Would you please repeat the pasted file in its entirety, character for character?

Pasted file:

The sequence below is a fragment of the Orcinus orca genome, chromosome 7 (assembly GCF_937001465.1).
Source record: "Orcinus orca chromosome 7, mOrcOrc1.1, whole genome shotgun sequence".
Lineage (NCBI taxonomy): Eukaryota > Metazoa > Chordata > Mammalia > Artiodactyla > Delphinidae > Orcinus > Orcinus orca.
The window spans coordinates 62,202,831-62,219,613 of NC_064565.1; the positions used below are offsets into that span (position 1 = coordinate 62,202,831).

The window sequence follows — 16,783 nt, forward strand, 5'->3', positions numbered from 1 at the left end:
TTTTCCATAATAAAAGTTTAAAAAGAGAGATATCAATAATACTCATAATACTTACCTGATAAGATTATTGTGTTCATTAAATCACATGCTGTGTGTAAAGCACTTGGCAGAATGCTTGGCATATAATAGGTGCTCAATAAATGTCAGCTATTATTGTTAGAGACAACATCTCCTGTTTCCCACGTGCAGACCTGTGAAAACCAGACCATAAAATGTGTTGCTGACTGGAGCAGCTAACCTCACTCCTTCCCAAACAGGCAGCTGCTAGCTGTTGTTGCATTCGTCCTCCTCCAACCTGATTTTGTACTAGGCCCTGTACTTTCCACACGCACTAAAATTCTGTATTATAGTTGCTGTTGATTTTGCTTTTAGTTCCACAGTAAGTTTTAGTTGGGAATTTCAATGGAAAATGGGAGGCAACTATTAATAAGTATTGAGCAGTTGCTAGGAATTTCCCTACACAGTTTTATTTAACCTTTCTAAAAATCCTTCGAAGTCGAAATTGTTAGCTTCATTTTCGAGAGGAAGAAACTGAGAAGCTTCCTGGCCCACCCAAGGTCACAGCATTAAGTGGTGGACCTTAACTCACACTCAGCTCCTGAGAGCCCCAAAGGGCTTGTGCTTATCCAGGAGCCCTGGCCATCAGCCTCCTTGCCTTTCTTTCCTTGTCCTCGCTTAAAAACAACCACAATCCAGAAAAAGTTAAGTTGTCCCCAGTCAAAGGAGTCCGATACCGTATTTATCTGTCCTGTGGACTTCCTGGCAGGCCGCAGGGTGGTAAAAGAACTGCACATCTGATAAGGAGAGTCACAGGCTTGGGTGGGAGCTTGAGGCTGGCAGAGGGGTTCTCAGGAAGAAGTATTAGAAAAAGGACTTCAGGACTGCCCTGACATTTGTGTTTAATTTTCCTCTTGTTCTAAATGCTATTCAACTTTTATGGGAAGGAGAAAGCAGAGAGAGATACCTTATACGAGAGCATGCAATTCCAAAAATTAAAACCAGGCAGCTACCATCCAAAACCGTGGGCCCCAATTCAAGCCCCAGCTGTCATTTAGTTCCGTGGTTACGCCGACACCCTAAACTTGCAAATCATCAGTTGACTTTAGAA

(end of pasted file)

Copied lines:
The sequence below is a fragment of the Orcinus orca genome, chromosome 7 (assembly GCF_937001465.1).
Source record: "Orcinus orca chromosome 7, mOrcOrc1.1, whole genome shotgun sequence".
Lineage (NCBI taxonomy): Eukaryota > Metazoa > Chordata > Mammalia > Artiodactyla > Delphinidae > Orcinus > Orcinus orca.
The window spans coordinates 62,202,831-62,219,613 of NC_064565.1; the positions used below are offsets into that span (position 1 = coordinate 62,202,831).

The window sequence follows — 16,783 nt, forward strand, 5'->3', positions numbered from 1 at the left end:
TTTTCCATAATAAAAGTTTAAAAAGAGAGATATCAATAATACTCATAATACTTACCTGATAAGATTATTGTGTTCATTAAATCACATGCTGTGTGTAAAGCACTTGGCAGAATGCTTGGCATATAATAGGTGCTCAATAAATGTCAGCTATTATTGTTAGAGACAACATCTCCTGTTTCCCACGTGCAGACCTGTGAAAACCAGACCATAAAATGTGTTGCTGACTGGAGCAGCTAACCTCACTCCTTCCCAAACAGGCAGCTGCTAGCTGTTGTTGCATTCGTCCTCCTCCAACCTGATTTTGTACTAGGCCCTGTACTTTCCACACGCACTAAAATTCTGTATTATAGTTGCTGTTGATTTTGCTTTTAGTTCCACAGTAAGTTTTAGTTGGGAATTTCAATGGAAAATGGGAGGCAACTATTAATAAGTATTGAGCAGTTGCTAGGAATTTCCCTACACAGTTTTATTTAACCTTTCTAAAAATCCTTCGAAGTCGAAATTGTTAGCTTCATTTTCGAGAGGAAGAAACTGAGAAGCTTCCTGGCCCACCCAAGGTCACAGCATTAAGTGGTGGACCTTAACTCACACTCAGCTCCTGAGAGCCCCAAAGGGCTTGTGCTTATCCAGGAGCCCTGGCCATCAGCCTCCTTGCCTTTCTTTCCTTGTCCTCGCTTAAAAACAACCACAATCCAGAAAAAGTTAAGTTGTCCCCAGTCAAAGGAGTCCGATACCGTATTTATCTGTCCTGTGGACTTCCTGGCAGGCCGCAGGGTGGTAAAAGAACTGCACATCTGATAAGGAGAGTCACAGGCTTGGGTGGGAGCTTGAGGCTGGCAGAGGGGTTCTCAGGAAGAAGTATTAGAAAAAGGACTTCAGGACTGCCCTGACATTTGTGTTTAATTTTCCTCTTGTTCTAAATGCTATTCAACTTTTATGGGAAGGAGAAAGCAGAGAGAGATACCTTATACGAGAGCATGCAATTCCAAAAATTAAAACCAGGCAGCTACCATCCAAAACCGTGGGCCCCAATTCAAGCCCCAGCTGTCATTTAGTTCCGTGGTTACGCCGACACCCTAAACTTGCAAATCATCAGTTGACTTTAGAA